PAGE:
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12 April 2022 Exploration of Marine Lichenized Fungi as Bioindicators of Coastal Ocean Pollution in the Boston Harbor Islands National Recreation Area
Liam F. Nokes, Danny Haelewaters, Donald H. Pfister
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Abstract

This preliminary exploration of marine lichenized fungi (lichens) as bioindicators of water pollution examined the distribution of intertidal lichen communities in the Boston Harbor Islands National Recreation Area with respect to recorded pollution throughout the harbor. We found significant negative associations between pollution measurements and the health of the lichen community based on cover and species richness. We also observed significant differences in species composition between areas of higher pollution and areas of lower pollution, though not enough data are available to establish the pollution sensitivity or tolerance of individual species. We note that difficulties in the collection and identification of marine lichens hamper efforts to use them broadly as bioindicators. This study suggests that marine lichens could prove useful as bioindicators, but more research is needed to understand the differential effects of pollution on individual species as well as to establish practical procedures both for quantifying marine lichen community health and for widespread bioindication using marine lichens. Finally, one species collected during this study, Verrucaria ceuthocarpa, represents a first report for the Boston Harbor Islands National Recreation Area.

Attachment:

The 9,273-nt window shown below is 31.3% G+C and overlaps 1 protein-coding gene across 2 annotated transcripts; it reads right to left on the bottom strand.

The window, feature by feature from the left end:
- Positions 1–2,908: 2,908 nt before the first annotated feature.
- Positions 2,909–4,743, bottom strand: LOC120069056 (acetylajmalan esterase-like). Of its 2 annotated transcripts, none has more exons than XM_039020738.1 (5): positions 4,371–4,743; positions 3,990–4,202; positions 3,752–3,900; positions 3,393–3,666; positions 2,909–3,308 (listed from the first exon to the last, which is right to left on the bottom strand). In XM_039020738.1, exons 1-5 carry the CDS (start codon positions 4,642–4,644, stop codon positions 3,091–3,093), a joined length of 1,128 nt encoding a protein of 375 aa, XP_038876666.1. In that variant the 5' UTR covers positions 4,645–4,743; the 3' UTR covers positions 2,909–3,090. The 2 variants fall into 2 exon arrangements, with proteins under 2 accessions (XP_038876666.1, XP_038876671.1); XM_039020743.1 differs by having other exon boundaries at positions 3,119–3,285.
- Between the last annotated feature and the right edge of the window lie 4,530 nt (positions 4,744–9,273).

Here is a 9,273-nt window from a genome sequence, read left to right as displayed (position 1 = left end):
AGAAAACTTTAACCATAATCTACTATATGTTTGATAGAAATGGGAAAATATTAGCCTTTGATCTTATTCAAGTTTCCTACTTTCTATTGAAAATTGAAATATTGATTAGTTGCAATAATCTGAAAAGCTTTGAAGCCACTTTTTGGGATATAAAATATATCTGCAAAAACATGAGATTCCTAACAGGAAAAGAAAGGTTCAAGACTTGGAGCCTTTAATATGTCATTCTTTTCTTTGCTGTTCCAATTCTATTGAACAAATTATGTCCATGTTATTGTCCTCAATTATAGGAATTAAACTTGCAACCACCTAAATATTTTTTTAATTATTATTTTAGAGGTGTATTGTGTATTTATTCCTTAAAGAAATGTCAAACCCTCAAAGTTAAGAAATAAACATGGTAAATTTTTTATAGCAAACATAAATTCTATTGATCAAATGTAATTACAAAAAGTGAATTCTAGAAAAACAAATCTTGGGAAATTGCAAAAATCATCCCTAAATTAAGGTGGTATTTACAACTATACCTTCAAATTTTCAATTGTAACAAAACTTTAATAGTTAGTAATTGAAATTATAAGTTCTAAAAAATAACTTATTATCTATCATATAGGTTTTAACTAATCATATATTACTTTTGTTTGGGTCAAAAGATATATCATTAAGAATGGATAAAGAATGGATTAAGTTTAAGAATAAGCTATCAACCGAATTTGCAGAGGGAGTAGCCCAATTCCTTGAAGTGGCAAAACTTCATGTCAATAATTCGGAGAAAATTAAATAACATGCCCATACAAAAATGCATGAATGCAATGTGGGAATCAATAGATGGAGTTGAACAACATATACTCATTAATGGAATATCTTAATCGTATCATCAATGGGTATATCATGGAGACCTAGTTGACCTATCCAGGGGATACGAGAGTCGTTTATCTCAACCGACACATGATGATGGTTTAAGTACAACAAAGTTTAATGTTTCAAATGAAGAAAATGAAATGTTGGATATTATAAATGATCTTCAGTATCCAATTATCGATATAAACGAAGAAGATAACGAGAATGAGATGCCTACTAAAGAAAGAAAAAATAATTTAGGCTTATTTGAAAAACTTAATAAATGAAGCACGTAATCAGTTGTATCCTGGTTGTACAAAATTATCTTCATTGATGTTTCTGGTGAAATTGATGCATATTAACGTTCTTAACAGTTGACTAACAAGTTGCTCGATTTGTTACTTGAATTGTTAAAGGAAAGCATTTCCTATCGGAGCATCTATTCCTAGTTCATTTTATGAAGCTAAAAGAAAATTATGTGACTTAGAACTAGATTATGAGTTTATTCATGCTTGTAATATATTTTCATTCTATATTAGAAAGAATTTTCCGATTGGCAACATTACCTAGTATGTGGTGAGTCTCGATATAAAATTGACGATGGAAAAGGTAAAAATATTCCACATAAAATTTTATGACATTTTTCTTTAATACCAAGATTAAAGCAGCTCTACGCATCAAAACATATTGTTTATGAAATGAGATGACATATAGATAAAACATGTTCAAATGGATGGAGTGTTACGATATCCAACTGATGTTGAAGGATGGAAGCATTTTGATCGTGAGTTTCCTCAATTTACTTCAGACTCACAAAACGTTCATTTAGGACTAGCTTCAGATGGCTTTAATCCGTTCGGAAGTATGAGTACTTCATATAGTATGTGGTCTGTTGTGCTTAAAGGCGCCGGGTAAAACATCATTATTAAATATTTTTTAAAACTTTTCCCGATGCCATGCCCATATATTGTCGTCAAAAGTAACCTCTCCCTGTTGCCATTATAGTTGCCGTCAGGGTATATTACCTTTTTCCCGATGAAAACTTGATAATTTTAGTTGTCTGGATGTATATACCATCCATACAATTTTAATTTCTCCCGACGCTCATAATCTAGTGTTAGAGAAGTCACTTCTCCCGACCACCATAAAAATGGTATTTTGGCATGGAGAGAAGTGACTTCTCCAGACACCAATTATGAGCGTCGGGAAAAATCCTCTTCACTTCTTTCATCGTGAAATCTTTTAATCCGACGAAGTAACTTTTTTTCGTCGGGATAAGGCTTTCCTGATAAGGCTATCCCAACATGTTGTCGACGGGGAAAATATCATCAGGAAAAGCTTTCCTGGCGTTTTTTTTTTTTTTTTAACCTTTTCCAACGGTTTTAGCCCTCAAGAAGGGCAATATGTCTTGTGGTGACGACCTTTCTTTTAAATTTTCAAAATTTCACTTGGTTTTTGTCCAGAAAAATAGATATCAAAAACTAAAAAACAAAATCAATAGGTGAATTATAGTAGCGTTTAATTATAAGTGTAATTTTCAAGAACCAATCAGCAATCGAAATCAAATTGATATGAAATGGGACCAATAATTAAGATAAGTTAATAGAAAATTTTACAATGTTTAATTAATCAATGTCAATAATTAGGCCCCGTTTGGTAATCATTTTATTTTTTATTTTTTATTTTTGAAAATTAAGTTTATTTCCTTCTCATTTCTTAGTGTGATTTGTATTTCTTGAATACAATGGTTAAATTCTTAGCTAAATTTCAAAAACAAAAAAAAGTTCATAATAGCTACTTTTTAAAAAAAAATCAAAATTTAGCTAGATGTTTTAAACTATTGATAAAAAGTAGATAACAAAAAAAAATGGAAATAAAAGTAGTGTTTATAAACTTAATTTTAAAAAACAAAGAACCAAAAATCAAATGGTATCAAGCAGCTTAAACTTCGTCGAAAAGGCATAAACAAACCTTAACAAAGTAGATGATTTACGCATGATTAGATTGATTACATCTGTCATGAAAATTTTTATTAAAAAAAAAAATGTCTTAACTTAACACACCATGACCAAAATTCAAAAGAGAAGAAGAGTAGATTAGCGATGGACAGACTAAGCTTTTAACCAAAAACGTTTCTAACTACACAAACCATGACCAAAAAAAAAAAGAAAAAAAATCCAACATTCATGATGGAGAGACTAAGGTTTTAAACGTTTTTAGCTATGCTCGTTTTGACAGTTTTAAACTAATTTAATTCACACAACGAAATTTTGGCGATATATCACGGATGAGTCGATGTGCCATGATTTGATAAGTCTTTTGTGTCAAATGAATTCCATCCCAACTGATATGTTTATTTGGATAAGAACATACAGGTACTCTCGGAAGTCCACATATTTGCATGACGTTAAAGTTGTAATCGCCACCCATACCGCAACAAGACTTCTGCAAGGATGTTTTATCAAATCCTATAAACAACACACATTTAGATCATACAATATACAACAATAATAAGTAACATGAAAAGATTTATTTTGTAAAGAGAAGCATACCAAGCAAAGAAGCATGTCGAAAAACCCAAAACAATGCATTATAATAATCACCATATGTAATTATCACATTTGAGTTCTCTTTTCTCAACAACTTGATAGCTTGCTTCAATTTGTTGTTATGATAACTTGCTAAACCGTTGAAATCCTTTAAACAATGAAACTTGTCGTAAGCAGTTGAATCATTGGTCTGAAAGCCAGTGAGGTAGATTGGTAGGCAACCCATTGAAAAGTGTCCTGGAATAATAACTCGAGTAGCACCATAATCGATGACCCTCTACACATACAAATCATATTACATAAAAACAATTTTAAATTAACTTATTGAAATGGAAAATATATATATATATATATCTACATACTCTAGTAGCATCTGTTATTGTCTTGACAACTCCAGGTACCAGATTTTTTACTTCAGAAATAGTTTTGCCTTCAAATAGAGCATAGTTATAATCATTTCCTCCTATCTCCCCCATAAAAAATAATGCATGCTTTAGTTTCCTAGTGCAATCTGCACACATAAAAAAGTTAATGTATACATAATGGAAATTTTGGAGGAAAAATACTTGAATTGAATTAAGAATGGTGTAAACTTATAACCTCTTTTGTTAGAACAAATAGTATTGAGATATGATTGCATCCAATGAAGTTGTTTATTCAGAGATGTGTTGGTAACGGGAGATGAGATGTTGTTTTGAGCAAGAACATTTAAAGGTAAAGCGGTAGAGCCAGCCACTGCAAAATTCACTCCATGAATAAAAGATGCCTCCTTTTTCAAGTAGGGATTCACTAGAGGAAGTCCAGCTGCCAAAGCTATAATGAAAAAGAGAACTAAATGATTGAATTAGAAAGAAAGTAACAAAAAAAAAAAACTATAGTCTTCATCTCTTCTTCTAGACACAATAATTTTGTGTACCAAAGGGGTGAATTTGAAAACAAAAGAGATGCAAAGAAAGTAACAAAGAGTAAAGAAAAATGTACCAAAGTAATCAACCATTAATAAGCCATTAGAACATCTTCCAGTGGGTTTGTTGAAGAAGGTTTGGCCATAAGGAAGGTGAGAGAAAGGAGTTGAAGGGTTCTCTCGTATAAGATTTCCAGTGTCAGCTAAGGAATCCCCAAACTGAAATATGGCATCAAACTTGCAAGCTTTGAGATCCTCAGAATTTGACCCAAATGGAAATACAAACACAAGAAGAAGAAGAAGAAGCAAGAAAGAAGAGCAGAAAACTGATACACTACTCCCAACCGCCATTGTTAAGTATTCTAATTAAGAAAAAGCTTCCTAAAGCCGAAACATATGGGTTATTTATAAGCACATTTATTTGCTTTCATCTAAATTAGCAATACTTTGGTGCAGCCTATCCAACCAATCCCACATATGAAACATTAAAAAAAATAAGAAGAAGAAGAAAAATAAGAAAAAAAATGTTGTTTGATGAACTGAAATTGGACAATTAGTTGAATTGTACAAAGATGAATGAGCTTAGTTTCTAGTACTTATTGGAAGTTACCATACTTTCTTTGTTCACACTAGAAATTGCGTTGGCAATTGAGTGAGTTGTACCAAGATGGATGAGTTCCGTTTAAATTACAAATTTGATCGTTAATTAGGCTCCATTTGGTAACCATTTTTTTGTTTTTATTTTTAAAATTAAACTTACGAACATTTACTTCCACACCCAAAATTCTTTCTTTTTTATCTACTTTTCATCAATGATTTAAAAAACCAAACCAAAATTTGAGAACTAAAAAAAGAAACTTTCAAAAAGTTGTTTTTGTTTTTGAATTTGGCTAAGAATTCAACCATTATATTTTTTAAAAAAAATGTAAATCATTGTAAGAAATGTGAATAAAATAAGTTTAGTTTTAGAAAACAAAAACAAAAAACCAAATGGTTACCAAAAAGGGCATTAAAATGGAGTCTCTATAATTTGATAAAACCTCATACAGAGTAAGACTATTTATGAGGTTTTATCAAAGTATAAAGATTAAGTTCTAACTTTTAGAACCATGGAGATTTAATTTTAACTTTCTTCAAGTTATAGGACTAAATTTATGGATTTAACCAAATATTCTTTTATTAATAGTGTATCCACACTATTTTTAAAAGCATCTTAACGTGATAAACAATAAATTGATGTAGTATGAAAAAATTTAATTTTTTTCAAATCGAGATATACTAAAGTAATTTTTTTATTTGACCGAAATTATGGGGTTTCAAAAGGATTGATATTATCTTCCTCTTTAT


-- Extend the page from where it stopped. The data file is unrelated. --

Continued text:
© Copyright 2021 by the New England Botanical Club
Liam F. Nokes, Danny Haelewaters, and Donald H. Pfister "Exploration of Marine Lichenized Fungi as Bioindicators of Coastal Ocean Pollution in the Boston Harbor Islands National Recreation Area," Rhodora 122(992), 251-273, (12 April 2022). https://doi.org/10.3119/20-10
Published: 12 April 2022
JOURNAL ARTICLE
23 PAGES


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KEYWORDS
environmental impact
intertidal zone
lichen diversity
marine ecology
ocean health
water pollution
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